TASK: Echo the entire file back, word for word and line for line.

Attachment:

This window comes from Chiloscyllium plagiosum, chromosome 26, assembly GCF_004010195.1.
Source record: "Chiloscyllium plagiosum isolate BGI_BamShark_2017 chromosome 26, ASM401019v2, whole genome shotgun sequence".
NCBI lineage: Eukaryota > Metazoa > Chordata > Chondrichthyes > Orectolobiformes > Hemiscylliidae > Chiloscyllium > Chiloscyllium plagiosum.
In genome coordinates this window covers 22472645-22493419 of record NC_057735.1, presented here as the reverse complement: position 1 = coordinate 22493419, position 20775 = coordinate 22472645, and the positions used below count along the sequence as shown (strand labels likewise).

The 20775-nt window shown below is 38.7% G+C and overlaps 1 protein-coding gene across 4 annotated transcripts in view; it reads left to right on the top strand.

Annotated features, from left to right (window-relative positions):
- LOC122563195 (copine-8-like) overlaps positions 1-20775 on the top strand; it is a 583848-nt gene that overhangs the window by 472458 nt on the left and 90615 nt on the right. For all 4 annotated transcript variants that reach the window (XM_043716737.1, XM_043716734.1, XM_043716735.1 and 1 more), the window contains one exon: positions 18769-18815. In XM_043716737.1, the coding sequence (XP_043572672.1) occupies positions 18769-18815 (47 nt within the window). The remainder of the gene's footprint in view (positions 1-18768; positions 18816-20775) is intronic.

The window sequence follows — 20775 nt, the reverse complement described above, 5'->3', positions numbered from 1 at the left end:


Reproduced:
This window comes from Chiloscyllium plagiosum, chromosome 26, assembly GCF_004010195.1.
Source record: "Chiloscyllium plagiosum isolate BGI_BamShark_2017 chromosome 26, ASM401019v2, whole genome shotgun sequence".
NCBI lineage: Eukaryota > Metazoa > Chordata > Chondrichthyes > Orectolobiformes > Hemiscylliidae > Chiloscyllium > Chiloscyllium plagiosum.
In genome coordinates this window covers 22472645-22493419 of record NC_057735.1, presented here as the reverse complement: position 1 = coordinate 22493419, position 20775 = coordinate 22472645, and the positions used below count along the sequence as shown (strand labels likewise).

The 20775-nt window shown below is 38.7% G+C and overlaps 1 protein-coding gene across 4 annotated transcripts in view; it reads left to right on the top strand.

Annotated features, from left to right (window-relative positions):
- LOC122563195 (copine-8-like) overlaps positions 1-20775 on the top strand; it is a 583848-nt gene that overhangs the window by 472458 nt on the left and 90615 nt on the right. For all 4 annotated transcript variants that reach the window (XM_043716737.1, XM_043716734.1, XM_043716735.1 and 1 more), the window contains one exon: positions 18769-18815. In XM_043716737.1, the coding sequence (XP_043572672.1) occupies positions 18769-18815 (47 nt within the window). The remainder of the gene's footprint in view (positions 1-18768; positions 18816-20775) is intronic.

The window sequence follows — 20775 nt, the reverse complement described above, 5'->3', positions numbered from 1 at the left end: